The Scarlet Letter Quotes by Nathaniel Hawthorne
Chapter 3 of The Scarlet Letter
The narrator of The Scarlet Letter prefaces his "romance" with an account of his inspiration: he found documents about Hester Prynne's life during his otherwise bland employment as a surveyor at a customs house. He… 97 more words in this explanation. Unlock explanations and citation info for this and every other The Scarlet Letter quote.
The Scarlet Letter
Toggle navigation. It seemed to me-the reader may smile, but must not doubt my word-it seemed to me, then, that I experienced a sensation not altogether physical, yet almost so, as of burning heat, and as if the letter were not of red cloth, but red-hot iron. I shuddered, and involuntarily let it fall upon the floor. Dimmesdale to have it on their chests. Standing side by side, the rose bush and the prison warns readers that they will find many aspects of human nature in the following story - justice and mercy, beauty and ugliness, sin and forgiveness, honesty and hypocrisy- whereas rose represents positive side and prison the negative one.
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los arquetipos y lo inconsciente colectivo
Every masterpiece or a literary piece has unique quotations expressing universal themes. These quotes are often quoted by all and sundry in ordinary conversation and specific writings, speeches and addresses. Quotes or quotations do not lose their universality whatever the circumstances or times may be.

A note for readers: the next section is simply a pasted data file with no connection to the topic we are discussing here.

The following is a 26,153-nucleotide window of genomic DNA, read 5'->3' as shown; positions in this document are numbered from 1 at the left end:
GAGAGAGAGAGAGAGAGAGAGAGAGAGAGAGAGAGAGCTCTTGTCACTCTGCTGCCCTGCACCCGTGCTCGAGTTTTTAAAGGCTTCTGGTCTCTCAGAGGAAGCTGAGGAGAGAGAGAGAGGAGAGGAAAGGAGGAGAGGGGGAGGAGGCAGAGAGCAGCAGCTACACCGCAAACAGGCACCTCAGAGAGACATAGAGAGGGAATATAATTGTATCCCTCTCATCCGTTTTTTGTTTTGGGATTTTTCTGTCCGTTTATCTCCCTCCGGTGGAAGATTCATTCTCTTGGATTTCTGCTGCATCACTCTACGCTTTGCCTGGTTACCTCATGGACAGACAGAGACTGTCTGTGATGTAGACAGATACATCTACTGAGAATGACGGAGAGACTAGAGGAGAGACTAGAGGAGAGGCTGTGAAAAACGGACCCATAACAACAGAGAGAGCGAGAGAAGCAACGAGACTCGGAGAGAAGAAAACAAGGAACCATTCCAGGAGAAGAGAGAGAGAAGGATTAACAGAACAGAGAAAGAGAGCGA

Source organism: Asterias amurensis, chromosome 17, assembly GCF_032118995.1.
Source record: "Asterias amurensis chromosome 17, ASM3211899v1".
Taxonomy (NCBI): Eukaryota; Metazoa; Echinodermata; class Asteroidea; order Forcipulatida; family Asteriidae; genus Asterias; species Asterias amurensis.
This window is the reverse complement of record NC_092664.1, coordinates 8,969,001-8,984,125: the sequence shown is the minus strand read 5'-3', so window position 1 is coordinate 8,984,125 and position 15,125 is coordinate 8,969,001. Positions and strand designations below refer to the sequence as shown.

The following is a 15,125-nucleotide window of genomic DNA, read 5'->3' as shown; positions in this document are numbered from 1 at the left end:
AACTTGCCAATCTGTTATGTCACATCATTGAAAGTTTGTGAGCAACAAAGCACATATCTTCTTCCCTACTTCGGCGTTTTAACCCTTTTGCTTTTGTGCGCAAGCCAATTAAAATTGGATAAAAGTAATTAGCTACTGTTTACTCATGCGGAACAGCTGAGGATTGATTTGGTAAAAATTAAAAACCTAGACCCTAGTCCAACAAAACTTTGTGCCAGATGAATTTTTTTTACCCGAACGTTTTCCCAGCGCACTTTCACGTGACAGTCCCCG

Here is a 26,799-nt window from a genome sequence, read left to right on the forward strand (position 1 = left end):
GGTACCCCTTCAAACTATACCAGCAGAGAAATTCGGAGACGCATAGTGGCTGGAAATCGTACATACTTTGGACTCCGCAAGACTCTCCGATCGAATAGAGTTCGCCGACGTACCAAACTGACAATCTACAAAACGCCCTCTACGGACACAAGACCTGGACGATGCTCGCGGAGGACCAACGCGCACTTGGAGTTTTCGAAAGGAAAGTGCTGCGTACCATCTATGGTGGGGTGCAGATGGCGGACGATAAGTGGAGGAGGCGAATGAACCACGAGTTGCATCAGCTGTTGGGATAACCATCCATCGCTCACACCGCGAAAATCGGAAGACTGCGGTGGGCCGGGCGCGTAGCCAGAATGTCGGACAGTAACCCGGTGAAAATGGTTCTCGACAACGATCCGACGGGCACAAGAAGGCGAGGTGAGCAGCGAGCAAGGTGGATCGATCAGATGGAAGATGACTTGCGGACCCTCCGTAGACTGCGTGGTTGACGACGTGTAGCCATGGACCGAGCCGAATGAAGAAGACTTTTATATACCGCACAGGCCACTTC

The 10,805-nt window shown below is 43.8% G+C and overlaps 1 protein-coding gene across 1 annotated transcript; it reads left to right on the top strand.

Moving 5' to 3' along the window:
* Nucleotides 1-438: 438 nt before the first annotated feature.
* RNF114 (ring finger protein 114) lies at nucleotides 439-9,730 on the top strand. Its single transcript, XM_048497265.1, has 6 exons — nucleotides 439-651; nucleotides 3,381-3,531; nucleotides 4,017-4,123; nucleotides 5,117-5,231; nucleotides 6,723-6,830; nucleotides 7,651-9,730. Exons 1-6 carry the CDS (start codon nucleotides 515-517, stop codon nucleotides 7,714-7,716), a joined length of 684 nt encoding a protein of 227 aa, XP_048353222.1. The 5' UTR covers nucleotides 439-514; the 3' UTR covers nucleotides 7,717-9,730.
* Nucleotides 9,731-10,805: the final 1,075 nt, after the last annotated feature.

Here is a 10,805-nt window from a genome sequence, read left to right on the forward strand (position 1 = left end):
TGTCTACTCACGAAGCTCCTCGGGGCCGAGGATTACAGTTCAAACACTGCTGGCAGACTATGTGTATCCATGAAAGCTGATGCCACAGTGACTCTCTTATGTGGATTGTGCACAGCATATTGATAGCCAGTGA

Quote 1: "Here, in a word, - and it is a rare instance in my life, - I had met with a person thoroughly adapted to the situation which he held. Quote 2: "But the object that most drew my attention, in the mysterious package, was a certain affair of fine red cloth, much worn and faded It had been wrought, as was easy to perceive, with wonderful skill of needlework This rag of scarlet cloth,- for time and wear and a sacrilegious moth had reduced it to little other than a rag,- on careful examination, assumed the shape of a letter. It was the capital letter A. By an accurate measurement, each limb proved to be precisely three inches and a quarter in length. It had been intended, there could be no doubt, as an ornamental article of dress; but how it was to be worn, or what rank, honor, and dignity, in by-past times, were signified by it, was a riddle which